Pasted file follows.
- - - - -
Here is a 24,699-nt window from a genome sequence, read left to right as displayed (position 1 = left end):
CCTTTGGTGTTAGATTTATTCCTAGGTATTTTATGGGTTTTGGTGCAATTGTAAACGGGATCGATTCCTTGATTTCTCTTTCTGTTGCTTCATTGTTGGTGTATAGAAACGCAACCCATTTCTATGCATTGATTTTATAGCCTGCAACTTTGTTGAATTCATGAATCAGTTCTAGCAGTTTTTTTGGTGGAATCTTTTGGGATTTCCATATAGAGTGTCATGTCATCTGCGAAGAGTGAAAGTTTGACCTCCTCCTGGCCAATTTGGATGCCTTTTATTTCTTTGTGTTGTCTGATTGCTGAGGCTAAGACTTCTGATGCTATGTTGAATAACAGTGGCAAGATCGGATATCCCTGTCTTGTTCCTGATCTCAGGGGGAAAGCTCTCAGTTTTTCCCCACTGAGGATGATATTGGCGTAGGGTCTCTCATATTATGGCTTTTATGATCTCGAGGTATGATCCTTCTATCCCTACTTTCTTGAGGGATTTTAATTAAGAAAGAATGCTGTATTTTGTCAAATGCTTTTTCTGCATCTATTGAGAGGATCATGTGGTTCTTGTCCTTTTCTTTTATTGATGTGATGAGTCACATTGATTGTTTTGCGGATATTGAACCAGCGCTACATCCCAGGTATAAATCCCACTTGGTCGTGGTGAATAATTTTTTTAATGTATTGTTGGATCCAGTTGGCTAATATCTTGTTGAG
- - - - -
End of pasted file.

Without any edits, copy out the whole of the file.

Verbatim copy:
Here is a 24,699-nt window from a genome sequence, read left to right as displayed (position 1 = left end):
CCTTTGGTGTTAGATTTATTCCTAGGTATTTTATGGGTTTTGGTGCAATTGTAAACGGGATCGATTCCTTGATTTCTCTTTCTGTTGCTTCATTGTTGGTGTATAGAAACGCAACCCATTTCTATGCATTGATTTTATAGCCTGCAACTTTGTTGAATTCATGAATCAGTTCTAGCAGTTTTTTTGGTGGAATCTTTTGGGATTTCCATATAGAGTGTCATGTCATCTGCGAAGAGTGAAAGTTTGACCTCCTCCTGGCCAATTTGGATGCCTTTTATTTCTTTGTGTTGTCTGATTGCTGAGGCTAAGACTTCTGATGCTATGTTGAATAACAGTGGCAAGATCGGATATCCCTGTCTTGTTCCTGATCTCAGGGGGAAAGCTCTCAGTTTTTCCCCACTGAGGATGATATTGGCGTAGGGTCTCTCATATTATGGCTTTTATGATCTCGAGGTATGATCCTTCTATCCCTACTTTCTTGAGGGATTTTAATTAAGAAAGAATGCTGTATTTTGTCAAATGCTTTTTCTGCATCTATTGAGAGGATCATGTGGTTCTTGTCCTTTTCTTTTATTGATGTGATGAGTCACATTGATTGTTTTGCGGATATTGAACCAGCGCTACATCCCAGGTATAAATCCCACTTGGTCGTGGTGAATAATTTTTTTAATGTATTGTTGGATCCAGTTGGCTAATATCTTGTTGAG